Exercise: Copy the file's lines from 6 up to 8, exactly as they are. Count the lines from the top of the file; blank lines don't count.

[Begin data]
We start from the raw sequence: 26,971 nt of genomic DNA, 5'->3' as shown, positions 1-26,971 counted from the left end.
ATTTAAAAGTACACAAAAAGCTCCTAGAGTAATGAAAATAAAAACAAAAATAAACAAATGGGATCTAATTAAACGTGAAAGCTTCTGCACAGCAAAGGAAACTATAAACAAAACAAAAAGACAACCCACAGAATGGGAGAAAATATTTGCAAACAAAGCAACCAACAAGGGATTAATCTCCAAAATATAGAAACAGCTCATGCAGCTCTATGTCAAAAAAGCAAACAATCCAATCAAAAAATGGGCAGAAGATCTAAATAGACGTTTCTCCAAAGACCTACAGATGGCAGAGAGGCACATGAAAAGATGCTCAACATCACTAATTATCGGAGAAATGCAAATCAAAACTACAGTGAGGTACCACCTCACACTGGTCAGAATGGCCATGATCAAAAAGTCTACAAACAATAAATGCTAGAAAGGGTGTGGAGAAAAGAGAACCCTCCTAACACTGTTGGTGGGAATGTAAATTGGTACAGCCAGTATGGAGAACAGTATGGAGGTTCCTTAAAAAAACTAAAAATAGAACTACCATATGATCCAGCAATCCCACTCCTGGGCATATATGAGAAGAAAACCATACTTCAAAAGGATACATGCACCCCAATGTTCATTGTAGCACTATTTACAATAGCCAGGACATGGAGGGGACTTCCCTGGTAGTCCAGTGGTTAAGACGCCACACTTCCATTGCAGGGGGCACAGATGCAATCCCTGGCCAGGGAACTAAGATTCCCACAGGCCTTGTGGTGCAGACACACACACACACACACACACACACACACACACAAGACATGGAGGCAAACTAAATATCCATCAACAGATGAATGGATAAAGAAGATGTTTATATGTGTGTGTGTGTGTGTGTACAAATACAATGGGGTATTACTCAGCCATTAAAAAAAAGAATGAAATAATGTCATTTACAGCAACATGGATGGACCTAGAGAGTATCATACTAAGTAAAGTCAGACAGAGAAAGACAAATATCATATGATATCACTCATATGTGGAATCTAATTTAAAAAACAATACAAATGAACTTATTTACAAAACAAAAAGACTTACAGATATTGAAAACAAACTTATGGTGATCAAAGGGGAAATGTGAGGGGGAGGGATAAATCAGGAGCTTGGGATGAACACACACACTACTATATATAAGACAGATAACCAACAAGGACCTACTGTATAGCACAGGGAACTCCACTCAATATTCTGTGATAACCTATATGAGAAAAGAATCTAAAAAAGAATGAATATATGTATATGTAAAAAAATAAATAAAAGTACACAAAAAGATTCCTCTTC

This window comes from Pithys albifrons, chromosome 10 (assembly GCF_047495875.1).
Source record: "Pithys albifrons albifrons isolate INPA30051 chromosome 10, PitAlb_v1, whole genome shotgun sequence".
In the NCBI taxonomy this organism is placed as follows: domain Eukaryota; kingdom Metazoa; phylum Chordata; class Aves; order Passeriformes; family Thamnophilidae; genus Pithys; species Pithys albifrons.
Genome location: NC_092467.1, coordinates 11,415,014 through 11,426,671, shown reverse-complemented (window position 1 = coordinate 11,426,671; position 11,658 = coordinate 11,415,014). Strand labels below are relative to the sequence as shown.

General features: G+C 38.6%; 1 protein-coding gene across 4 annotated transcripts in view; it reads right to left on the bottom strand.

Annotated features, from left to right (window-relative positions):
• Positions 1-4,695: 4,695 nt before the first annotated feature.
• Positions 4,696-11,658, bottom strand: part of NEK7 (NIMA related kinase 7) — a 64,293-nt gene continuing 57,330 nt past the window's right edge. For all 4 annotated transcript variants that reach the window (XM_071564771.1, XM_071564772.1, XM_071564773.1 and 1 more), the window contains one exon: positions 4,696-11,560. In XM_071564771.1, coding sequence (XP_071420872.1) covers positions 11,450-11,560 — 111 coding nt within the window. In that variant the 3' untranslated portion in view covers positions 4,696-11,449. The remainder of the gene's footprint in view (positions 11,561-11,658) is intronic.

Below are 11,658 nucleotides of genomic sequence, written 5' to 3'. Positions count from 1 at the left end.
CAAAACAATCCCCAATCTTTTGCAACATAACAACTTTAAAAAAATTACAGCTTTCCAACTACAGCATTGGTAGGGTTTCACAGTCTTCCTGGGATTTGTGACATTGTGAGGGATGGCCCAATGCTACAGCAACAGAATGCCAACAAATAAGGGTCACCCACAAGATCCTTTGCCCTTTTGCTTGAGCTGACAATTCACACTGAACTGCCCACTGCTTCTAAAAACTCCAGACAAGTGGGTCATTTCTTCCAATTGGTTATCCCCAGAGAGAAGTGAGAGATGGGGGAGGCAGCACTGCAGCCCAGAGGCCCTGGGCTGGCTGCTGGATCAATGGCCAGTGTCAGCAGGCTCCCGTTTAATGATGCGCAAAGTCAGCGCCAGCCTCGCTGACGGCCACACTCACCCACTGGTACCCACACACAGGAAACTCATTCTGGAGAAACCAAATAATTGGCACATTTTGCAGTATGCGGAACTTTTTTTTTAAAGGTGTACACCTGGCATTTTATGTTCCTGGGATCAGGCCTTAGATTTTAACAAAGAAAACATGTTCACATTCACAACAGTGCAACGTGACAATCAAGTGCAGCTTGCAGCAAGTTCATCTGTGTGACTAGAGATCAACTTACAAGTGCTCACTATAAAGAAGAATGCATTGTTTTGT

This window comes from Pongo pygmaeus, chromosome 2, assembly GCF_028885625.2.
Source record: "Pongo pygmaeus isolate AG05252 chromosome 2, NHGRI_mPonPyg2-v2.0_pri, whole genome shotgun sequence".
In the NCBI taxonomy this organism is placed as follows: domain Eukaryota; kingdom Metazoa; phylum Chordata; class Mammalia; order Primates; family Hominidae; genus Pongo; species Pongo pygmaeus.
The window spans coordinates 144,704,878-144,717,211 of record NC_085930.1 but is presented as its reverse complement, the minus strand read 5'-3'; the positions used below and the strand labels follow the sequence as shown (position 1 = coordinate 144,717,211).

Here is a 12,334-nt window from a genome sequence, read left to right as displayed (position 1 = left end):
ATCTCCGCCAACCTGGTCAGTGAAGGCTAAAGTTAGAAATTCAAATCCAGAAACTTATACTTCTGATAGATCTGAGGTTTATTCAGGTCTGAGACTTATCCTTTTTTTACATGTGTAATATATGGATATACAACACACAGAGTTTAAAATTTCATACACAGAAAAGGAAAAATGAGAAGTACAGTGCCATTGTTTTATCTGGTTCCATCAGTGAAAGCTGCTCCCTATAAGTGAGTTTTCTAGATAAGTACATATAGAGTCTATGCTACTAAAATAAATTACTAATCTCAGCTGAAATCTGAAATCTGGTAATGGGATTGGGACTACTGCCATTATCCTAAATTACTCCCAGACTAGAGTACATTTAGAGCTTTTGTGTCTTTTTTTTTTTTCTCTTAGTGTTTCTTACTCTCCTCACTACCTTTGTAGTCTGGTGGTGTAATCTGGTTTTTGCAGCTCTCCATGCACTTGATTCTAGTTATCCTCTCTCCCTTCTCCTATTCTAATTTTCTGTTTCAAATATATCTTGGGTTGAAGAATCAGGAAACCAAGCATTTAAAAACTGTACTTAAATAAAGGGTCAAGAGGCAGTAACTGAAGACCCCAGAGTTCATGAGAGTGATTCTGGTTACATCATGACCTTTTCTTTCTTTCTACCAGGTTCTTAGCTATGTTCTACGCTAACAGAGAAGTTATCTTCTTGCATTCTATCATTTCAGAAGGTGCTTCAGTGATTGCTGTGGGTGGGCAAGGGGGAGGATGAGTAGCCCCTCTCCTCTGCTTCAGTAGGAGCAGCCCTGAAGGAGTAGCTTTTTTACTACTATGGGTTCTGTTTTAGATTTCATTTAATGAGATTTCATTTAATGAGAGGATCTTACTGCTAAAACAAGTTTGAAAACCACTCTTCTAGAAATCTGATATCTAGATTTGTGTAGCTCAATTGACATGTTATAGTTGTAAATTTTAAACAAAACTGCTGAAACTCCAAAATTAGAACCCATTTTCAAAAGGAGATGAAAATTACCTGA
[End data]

Genome location: NC_092467.1, coordinates 11,415,014 through 11,426,671, shown reverse-complemented (window position 1 = coordinate 11,426,671; position 11,658 = coordinate 11,415,014). Strand labels below are relative to the sequence as shown.

General features: G+C 38.6%; 1 protein-coding gene across 4 annotated transcripts in view; it reads right to left on the bottom strand.

Annotated features, from left to right (window-relative positions):